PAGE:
'That would take several days to tell, I fear,' the wizard answered, 'but I have some shorter tales. The crop of foals in Rohan this year was large. Winter was mild in the north. The northern paths of Taur-nu-Fuin are open to bold travelers, though most still skirt the northern edge.' Denethor paid close attention, trying to discern where the wizard had wandered. 'Bain, son of Bard, is the new King of Dale.'
Dale, Dale, where had he heard this before? "Erebor, Esgaroth and Dale. Together they are larger." Thorongil's account of the north. Denethor wondered if the captain had told the wizard of that conversation. 'Dale, where is that?'
'North of Rhovanion, east of the forest, near Erebor. Dale itself is on no map I know of, for it is a small place. I think you would call Bain a village headman, but he has the heart of a king.'
'What of King Bard?' Denethor was amused that Lark's husband would have the same name as a king.
'My friend, the burglar, thought him a stout fellow. Bard was a very good singer and guided his people wisely. He is the only man I know who has slain a dragon, though that is not a talent greatly in demand these days,' Mithrandir replied absently, though his eyes twinkled in amusement.
Denethor could not tell if the wizard was joking or not. 'Interesting. King or headman, I trust the folk of Dale are pleased with Bain?'
'Yes, they are.'
'Have you come to see the effects of the plague?'
'I did. Word of it came to me upon the road. I am glad that it did not do greater damage.'
'Where on the road? Where did you hear it?'
The wizard's eyebrows bristled, casting his eyes into shadow. 'Near Tharbad.'
'Someone whose word I trust.'
Now Mithrandir's eyebrows shot up in surprise. 'Advise you? On what?'
'On things you know. On things I do not know, and should. Just as you advise the Steward.'
'Would you become a pupil?'
'If I find the lessons to be of value, yes.'
'If I walked west from Bree, where would I next find a good mug of ale?'
The look of confusion on the old man's face was well worth the conversation. 'West from...?' Mithrandir smoked his pipe, searching for hidden meanings. 'The first good ale would be in Whitfurrows, at The Fat Badger. Willem Brockhouse, Old Will, he makes every traveler with coin welcome.'
'What did you advise the Steward?'
'About taverns on the old Dwarf road?'
'If you spoke of that, yes.'
'I said he should pay heed to his counselors.'
'Should we strike Umbar?'
The wizard sat silent for a long while, and the smoke from his pipe made the room hazy. Denethor laid a hand on the pouch holding the lanyard. When Mithrandir spoke, it was as soft as the summer twilight. 'I wish that men would not heed dark whispers and wicked thoughts. The children of Umbar have no need of plagues.'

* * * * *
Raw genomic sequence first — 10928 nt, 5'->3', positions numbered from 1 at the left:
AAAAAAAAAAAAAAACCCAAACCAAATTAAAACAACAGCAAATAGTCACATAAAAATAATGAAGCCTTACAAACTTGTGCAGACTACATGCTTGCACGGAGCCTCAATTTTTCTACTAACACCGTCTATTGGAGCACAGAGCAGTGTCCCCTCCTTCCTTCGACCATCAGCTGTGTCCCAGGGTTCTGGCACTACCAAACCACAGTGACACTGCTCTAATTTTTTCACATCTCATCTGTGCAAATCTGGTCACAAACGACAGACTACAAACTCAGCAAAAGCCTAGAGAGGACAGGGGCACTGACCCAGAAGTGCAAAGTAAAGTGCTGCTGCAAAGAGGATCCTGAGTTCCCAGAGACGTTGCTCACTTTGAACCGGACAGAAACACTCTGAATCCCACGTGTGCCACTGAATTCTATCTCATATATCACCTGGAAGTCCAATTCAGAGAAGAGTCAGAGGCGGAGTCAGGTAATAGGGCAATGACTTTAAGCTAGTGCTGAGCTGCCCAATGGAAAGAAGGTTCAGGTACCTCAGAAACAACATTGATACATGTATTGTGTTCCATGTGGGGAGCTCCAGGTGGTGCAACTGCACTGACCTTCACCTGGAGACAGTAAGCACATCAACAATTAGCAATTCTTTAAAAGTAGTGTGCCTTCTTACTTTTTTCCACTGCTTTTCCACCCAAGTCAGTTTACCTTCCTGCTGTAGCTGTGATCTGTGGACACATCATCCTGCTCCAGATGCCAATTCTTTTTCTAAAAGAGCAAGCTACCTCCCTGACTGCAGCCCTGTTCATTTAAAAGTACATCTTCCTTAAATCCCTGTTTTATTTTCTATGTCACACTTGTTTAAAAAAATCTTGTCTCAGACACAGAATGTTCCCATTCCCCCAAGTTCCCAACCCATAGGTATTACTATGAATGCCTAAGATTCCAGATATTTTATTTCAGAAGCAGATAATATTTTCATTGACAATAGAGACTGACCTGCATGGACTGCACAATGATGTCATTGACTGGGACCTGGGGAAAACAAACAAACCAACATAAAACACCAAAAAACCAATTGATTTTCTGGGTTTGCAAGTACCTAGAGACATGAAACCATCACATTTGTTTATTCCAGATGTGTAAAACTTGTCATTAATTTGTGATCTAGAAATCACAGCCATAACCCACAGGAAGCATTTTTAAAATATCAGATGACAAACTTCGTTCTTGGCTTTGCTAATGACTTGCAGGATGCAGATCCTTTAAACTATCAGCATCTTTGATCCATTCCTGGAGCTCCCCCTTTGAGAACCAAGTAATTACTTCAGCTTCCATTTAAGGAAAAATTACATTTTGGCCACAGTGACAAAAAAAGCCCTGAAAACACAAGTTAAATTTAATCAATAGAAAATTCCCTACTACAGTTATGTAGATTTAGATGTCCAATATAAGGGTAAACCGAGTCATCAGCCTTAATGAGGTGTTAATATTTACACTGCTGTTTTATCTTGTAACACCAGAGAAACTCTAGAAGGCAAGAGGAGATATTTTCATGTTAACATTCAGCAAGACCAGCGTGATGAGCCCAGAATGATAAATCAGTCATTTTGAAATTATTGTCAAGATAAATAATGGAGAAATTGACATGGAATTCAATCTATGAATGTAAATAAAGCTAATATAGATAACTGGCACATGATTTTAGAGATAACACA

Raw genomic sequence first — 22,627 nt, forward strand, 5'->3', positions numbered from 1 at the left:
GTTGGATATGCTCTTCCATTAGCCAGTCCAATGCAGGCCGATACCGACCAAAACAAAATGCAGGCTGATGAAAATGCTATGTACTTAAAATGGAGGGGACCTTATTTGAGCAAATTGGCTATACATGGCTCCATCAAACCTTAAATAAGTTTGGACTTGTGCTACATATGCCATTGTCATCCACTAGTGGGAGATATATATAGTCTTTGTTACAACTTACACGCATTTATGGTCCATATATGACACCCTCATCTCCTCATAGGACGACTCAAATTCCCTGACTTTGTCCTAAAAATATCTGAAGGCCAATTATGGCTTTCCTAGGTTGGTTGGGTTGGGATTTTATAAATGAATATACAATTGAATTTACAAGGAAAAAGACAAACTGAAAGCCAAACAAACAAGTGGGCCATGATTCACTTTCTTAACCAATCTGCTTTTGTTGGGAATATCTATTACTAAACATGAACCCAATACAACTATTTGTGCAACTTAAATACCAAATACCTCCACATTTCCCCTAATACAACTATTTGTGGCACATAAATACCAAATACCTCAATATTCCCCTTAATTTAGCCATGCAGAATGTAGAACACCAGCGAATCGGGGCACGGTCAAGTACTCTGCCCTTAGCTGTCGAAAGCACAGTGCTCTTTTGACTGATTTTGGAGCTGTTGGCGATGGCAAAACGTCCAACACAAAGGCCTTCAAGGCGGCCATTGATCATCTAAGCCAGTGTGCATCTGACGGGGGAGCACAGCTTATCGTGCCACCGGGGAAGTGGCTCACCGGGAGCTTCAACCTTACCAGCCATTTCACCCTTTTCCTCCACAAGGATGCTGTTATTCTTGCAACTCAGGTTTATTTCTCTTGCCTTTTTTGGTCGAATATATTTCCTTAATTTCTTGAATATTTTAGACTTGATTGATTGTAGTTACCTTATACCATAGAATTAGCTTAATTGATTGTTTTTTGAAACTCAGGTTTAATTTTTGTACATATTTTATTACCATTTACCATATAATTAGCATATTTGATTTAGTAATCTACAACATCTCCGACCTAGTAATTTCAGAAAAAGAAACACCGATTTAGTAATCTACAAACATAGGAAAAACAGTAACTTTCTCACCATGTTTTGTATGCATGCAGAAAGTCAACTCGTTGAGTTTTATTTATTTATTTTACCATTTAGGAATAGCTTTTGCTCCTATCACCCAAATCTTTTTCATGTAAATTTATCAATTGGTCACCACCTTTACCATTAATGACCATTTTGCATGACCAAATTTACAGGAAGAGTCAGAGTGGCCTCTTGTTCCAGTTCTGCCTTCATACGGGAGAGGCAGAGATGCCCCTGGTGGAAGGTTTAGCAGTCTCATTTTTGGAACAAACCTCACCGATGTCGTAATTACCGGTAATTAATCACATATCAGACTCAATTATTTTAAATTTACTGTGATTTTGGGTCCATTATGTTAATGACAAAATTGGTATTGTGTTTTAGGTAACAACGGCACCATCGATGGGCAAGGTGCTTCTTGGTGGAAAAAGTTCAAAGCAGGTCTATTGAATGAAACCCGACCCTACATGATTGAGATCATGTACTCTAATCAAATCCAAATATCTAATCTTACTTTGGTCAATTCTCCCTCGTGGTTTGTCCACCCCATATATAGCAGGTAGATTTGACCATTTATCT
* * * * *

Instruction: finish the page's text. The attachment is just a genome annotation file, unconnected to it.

'We have considered such things before, Mithrandir.'
'Aye, we have, Denethor.'
'You still carry your staff.'
'Do you still handle fire?' The voice was still soft, but there was no gentleness to it now.
'I lay my hands upon the stone and it mourns.' Mithrandir's eyes glinted under his great brows. 'I go upon the Sea and it pulls on my blood as a tide. I saw towers and the world was dimmed, yet still I love it. An old man the color of fog bade me to have hope even as he said I am doomed.'
'Upon the Sea.'
'Upon the Sea.' The wizard shivered and turned his face away. Denethor realized he was clutching the lanyard's pouch tightly in his hand. 'Why won't you help us? You speak of destruction and downfall, but you withhold your hand and leave us in confusion.'
'What would you have me do, Denethor?' Mithrandir would not look at him.
'In this very room you said that you once drove the Enemy from a tower.'
'And you would have me do so again?' The wizard laughed bitterly. 'Sauron allowed himself to be moved. I am not fool enough to think it was a defeat.'
'No, not that. A lesser task. I would have Angrenost in the hands of the Lost, not Curunír, but Thorongil says it would take a wizard to dislodge him.'
'I do not command Curunír.'
'I care not who commands him. I want him out of the tower.' The wizard shook his head. 'You wish us to have hope against what you yourself fear.'
'Yes, Denethor. I do.'
'When will death find you?'
'When it is time.'
Denethor felt light headed from the smoke. Telperien hopped down from the wizard, trotted across the study, and jumped into his lap. He tried to pick her up and put her on the floor, but somehow ended up cradling her in his arms while she nuzzled his beard. Denethor tipped his chair back against the wall and put his feet up on the corner of his desk to wait out the wizard. Telperien snuggled against him, her purr more a sensation than a sound. We must hope where even the Powers fear. The soft weight on his chest mewed and wiggled. Denethor's head fell forward, lips brushing delicate flesh. The baby twitched in his arms, then went limp, its sleep careless and complete. It knew nothing of fear and did not need hope. They had not found him yet. Denethor pulled his child more closely to him before falling asleep himself, the child's breath like a soft breeze of summer on his cheek, warm and sweet.